Prior to coming to Kyrgyzstan, my only experience riding a horse was being led around a stable at the age of 7. This was very much at the forefront of my mind as I got on to a horse in a village outside of Bishkek during my first few months here. In my limited Russian I tried to explain as much to the guy who owned the horse. He looked bemused. Boys in the villages here learn to ride about the same time as they learn to walk. I think it was outside of his comprehension (or maybe it was my poor language skills) that a 30-something fully grown man did not know how to ride a horse. He handed me the reins and walked off, leaving me and the horse looking at each other.
After that, it was really down to trial and error. Fortunately the horse was very good-natured and waited patiently while I tried to figure out how to make him move forward. I did have a vague recollection from riding a camel around the pyramids in Egypt that a gentle kick may produce some response. It did, and the horse started off at a leisurely pace up the hill. Some other deep memory made me think that pulling back on the reigns may act as a brake and this worked too. The only thing left was to work out how to turn. This proved to be the most difficult part. To turn right I decided to provide a gentle kick onto the horse’s right flank. This did nothing except make him continue in a straight line. Trying again just gave the same result. After a few minutes of stopping and starting I finally used the reign to turn the horses head and was pleasantly surprised to find his body turn in the same direction. Finally I could turn around and come back down the hill. When I got to the bottom my friends said they were very impressed by how far up the hill I had gone. Sheepishly I explained why I had gone so far. But my first lesson in horse riding was complete and I had lived to tell the tale! I am sure that the horse was relieved when the idiot foreigner got off and went to be fed bits of sheep’s head with the rest of the party.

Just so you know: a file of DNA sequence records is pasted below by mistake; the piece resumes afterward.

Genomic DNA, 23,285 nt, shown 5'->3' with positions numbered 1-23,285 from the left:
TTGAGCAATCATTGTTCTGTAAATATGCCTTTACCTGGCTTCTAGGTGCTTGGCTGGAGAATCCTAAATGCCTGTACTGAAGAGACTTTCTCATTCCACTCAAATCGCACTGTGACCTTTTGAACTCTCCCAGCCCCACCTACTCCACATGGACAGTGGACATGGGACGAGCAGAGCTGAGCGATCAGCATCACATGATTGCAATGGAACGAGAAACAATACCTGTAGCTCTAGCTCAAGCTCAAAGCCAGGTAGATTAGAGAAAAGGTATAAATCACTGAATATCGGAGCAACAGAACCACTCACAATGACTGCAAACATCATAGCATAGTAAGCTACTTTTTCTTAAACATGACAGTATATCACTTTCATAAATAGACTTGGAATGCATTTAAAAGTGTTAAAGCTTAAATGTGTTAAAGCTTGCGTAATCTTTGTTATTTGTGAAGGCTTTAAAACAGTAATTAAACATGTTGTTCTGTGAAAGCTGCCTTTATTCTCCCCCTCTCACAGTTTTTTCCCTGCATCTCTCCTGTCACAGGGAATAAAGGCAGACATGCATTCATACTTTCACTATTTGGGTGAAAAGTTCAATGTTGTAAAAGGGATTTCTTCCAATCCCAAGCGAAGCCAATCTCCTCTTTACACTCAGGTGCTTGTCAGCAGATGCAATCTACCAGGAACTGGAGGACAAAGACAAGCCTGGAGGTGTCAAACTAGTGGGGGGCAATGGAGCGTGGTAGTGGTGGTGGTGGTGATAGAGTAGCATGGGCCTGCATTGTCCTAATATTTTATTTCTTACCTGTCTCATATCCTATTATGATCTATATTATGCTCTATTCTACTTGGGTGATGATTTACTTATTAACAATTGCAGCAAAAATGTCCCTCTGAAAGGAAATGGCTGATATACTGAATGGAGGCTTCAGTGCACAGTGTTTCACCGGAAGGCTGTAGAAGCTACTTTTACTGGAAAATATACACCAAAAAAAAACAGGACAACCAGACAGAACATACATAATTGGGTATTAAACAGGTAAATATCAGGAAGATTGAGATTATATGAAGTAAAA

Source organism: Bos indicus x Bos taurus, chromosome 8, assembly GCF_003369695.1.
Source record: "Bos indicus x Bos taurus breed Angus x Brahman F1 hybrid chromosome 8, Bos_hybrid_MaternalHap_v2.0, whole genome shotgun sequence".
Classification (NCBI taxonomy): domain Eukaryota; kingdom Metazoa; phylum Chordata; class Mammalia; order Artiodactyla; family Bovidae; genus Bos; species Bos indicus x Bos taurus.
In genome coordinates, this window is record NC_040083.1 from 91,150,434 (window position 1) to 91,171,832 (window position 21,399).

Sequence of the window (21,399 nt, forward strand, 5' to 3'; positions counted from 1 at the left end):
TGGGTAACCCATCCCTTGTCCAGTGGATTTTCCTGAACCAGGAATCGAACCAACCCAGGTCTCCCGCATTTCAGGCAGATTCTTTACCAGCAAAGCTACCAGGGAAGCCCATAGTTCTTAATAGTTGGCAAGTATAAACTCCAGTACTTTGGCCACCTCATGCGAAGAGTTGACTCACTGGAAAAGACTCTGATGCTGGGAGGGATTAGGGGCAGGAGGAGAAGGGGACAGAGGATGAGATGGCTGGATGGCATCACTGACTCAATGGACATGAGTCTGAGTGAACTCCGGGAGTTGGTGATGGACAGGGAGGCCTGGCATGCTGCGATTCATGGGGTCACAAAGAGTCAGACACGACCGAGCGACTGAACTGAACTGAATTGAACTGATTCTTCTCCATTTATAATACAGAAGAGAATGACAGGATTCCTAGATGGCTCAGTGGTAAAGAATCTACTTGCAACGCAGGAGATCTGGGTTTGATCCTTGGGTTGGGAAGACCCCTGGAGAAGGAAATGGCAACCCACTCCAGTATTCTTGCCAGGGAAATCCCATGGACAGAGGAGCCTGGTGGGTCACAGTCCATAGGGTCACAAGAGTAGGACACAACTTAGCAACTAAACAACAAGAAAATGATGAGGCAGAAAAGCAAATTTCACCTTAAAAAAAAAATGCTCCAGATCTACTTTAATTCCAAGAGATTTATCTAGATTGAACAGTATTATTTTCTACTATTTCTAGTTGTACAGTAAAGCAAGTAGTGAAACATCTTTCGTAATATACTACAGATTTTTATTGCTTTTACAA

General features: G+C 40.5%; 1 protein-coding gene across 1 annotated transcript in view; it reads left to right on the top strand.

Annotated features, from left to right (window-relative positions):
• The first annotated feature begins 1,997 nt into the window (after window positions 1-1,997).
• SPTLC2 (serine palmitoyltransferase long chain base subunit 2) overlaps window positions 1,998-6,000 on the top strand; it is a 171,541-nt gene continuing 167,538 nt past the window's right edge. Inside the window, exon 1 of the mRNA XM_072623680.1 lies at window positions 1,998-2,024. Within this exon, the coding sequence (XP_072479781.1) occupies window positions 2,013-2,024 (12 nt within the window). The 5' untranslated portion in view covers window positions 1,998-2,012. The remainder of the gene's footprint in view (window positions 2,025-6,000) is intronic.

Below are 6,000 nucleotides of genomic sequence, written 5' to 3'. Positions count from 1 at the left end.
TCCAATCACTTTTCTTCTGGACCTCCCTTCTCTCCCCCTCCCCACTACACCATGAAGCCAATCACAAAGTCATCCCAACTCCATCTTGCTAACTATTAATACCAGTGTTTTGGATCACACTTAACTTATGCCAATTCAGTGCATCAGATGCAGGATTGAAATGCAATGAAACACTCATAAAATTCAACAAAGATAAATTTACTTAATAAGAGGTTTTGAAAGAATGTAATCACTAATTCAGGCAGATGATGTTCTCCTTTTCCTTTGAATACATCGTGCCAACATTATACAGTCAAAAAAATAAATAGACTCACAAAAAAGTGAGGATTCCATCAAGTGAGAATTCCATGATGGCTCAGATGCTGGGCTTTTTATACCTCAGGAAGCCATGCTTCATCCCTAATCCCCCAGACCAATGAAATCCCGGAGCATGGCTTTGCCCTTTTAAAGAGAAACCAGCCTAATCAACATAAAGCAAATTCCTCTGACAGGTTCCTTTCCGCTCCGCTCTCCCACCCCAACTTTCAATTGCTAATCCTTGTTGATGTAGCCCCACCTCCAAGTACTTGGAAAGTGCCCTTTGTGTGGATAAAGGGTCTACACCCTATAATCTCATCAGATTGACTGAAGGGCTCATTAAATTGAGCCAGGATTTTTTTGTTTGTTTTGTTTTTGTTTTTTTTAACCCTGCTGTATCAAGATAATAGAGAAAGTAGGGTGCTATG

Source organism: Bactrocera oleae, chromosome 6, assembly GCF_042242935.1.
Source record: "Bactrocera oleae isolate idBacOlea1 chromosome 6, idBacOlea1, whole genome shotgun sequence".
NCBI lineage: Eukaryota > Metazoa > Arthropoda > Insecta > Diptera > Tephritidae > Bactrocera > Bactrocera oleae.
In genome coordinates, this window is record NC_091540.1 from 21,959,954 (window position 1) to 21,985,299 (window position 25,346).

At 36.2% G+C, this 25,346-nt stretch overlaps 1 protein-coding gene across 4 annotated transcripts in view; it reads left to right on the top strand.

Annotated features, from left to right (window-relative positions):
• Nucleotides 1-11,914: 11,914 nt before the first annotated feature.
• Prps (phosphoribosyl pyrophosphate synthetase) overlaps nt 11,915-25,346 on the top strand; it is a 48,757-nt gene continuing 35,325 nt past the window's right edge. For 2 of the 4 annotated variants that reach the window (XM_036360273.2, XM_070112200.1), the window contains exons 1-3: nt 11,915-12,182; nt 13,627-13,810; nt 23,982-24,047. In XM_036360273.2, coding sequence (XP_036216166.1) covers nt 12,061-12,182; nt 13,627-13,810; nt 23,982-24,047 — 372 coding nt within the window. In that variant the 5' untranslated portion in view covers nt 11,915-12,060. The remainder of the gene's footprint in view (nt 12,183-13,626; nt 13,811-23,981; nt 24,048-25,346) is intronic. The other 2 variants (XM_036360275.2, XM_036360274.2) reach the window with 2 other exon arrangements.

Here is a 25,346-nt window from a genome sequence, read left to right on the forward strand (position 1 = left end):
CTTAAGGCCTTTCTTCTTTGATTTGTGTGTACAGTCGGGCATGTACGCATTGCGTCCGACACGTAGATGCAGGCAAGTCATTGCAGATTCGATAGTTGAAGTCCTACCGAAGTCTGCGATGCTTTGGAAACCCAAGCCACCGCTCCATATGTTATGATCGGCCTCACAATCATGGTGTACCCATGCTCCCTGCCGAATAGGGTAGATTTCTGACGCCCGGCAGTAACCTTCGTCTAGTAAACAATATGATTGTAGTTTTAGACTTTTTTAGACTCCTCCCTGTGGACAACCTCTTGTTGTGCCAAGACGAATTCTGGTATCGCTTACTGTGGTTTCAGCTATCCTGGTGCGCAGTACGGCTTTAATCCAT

Since then, I’ve clocked up a considerable number of hours riding horses. Horse treks are a great way of traveling through the mountains of Kyrgyzstan and it is very inexpensive compared with most other countries in the world. My prowess on the horse has not really grown too significantly from my first experience and if I can do it then anyone can. I am a lot more comfortable with riding these days though – even with the occasional gallop. And knowing how to start, stop and turn the horse still comes in remarkably handy.
While I’d ridden a horse probably three times in my life, it was always in my childhood on strictly guided tours where the horses had followed a path hundreds of times before me and could probably follow it blindfolded. So when I first rented Kyrgyz horses here in Eki-Naryn (Old Naryn), I had barely more experience than Chris. It’s just like riding a bicycle, right? One never forgets I thought as I struggled how to throw my leg over to mount the steed.
My father-in-law reminded me of the basics as we started climbing a formidable hill above the Naryn River. My biggest problem was having the horse stop at any given moment to take a lazy bite to eat. I think I brought it upon myself early on when I took pity on the animal and graciously let the horse stop and nibble at some grass. Ages seemed to go by as my father-in-law gained a big lead out ahead of me. Coaxing and light heel kicks did little to motivate the animal up from his casual grazing. Finally we got moving again, but from then on out, whenever the horse noticed some new tempting grass, bush, or blackberry bush, he would stop straightaway and languish until he’d had his fill. I was caught suddenly off guard a couple of times and almost got thrown off as he dipped his neck low to nibble. I never could get him into a fast trot the rest of the day as he had pinned his rider as a softy. I thought maybe he was just old and incapable until I saw his owner gallop fast off into the sunset with him on a tight leash!